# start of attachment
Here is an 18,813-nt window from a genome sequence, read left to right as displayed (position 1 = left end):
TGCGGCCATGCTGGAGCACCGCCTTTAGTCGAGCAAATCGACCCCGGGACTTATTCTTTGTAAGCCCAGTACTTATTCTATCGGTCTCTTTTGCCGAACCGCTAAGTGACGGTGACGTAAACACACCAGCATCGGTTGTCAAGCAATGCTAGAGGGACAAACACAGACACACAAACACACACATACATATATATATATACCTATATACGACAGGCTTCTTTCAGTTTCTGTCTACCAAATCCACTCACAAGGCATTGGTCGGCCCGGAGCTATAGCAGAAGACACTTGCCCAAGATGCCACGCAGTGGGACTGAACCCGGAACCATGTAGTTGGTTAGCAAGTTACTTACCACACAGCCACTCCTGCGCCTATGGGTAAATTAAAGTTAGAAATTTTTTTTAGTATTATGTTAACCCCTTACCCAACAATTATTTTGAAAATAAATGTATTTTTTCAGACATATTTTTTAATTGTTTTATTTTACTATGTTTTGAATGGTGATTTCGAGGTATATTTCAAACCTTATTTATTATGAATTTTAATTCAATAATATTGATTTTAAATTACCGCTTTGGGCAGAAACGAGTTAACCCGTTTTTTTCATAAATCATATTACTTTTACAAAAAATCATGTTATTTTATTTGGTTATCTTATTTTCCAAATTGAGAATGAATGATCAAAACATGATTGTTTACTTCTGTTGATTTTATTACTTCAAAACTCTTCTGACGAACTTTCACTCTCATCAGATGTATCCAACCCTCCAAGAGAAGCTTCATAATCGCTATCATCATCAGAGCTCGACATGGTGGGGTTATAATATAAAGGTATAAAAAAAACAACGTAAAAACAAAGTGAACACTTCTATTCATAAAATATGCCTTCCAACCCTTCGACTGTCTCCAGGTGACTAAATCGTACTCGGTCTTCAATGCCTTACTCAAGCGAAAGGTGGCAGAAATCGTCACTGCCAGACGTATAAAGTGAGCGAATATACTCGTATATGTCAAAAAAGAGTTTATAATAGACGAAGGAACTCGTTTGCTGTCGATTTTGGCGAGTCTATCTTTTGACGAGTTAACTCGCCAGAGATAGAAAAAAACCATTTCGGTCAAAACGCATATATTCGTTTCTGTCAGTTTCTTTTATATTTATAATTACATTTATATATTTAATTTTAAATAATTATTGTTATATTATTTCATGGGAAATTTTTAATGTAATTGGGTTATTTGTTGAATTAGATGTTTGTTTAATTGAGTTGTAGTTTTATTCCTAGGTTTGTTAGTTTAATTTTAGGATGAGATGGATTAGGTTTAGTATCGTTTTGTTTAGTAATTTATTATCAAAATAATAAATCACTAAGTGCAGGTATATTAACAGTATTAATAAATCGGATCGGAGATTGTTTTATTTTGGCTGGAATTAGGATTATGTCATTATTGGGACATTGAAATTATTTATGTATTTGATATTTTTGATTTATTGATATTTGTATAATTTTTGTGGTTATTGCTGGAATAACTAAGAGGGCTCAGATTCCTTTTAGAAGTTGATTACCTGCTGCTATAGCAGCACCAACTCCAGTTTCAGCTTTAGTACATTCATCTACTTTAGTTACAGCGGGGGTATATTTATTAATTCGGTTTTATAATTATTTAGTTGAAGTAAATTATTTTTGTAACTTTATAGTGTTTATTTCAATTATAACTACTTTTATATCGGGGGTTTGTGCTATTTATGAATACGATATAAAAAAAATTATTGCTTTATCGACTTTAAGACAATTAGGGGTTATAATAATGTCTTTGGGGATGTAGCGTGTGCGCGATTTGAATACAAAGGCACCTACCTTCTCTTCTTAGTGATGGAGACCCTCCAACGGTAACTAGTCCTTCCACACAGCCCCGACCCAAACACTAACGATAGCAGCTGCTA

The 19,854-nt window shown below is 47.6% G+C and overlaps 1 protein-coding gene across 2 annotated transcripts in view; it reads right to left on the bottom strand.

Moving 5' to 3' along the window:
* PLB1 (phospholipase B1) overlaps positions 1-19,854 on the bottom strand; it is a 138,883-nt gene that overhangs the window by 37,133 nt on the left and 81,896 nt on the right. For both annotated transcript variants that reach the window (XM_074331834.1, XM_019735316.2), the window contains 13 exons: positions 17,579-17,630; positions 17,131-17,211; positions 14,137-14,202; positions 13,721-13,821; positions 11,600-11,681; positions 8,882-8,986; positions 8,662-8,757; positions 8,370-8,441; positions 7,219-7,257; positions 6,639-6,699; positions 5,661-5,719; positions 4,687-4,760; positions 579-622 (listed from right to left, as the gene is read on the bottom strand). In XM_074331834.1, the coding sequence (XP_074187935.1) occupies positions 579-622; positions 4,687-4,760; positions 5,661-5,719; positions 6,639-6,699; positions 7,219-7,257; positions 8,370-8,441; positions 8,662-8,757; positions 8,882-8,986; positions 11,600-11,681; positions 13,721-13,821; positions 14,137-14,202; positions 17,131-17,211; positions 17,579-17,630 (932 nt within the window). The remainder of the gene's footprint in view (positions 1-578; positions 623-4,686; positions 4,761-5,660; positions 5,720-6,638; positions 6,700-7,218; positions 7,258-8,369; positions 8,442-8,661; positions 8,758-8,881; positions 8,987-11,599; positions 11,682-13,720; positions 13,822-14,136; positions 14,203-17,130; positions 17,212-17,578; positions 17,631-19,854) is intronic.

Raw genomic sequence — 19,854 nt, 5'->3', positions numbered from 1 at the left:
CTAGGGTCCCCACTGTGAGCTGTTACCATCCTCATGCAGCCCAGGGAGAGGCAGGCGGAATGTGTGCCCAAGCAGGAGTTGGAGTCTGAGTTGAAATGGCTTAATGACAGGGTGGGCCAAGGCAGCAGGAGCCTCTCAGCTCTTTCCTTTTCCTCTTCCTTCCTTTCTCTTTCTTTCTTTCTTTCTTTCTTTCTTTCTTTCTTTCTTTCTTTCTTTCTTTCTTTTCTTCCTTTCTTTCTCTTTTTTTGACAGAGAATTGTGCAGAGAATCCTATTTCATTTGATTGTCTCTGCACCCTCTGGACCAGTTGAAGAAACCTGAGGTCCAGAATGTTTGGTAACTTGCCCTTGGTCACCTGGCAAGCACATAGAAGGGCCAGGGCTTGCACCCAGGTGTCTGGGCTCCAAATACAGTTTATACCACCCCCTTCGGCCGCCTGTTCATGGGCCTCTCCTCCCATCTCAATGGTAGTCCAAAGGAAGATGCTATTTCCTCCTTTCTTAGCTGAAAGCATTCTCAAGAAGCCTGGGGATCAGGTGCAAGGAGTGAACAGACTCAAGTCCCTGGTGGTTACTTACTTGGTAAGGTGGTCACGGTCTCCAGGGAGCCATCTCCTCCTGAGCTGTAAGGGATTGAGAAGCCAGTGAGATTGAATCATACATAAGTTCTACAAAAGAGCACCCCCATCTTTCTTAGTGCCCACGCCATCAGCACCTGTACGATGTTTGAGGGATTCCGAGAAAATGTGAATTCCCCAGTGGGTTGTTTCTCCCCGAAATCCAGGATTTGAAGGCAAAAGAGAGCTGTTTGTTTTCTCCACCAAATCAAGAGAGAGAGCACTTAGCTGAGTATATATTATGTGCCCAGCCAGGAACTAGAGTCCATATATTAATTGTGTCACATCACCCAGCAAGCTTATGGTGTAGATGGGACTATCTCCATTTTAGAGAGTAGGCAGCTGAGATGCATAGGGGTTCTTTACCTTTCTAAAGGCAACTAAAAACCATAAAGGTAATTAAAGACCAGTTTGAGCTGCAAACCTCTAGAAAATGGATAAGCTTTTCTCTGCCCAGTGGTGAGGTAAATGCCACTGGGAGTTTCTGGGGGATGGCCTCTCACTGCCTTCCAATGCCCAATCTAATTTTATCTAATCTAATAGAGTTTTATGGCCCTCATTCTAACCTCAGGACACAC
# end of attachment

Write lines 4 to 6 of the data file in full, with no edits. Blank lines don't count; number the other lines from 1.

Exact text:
Moving 5' to 3' along the window:
* PLB1 (phospholipase B1) overlaps positions 1-19,854 on the bottom strand; it is a 138,883-nt gene that overhangs the window by 37,133 nt on the left and 81,896 nt on the right. For both annotated transcript variants that reach the window (XM_074331834.1, XM_019735316.2), the window contains 13 exons: positions 17,579-17,630; positions 17,131-17,211; positions 14,137-14,202; positions 13,721-13,821; positions 11,600-11,681; positions 8,882-8,986; positions 8,662-8,757; positions 8,370-8,441; positions 7,219-7,257; positions 6,639-6,699; positions 5,661-5,719; positions 4,687-4,760; positions 579-622 (listed from right to left, as the gene is read on the bottom strand). In XM_074331834.1, the coding sequence (XP_074187935.1) occupies positions 579-622; positions 4,687-4,760; positions 5,661-5,719; positions 6,639-6,699; positions 7,219-7,257; positions 8,370-8,441; positions 8,662-8,757; positions 8,882-8,986; positions 11,600-11,681; positions 13,721-13,821; positions 14,137-14,202; positions 17,131-17,211; positions 17,579-17,630 (932 nt within the window). The remainder of the gene's footprint in view (positions 1-578; positions 623-4,686; positions 4,761-5,660; positions 5,720-6,638; positions 6,700-7,218; positions 7,258-8,369; positions 8,442-8,661; positions 8,758-8,881; positions 8,987-11,599; positions 11,682-13,720; positions 13,822-14,136; positions 14,203-17,130; positions 17,212-17,578; positions 17,631-19,854) is intronic.

Raw genomic sequence — 19,854 nt, 5'->3', positions numbered from 1 at the left: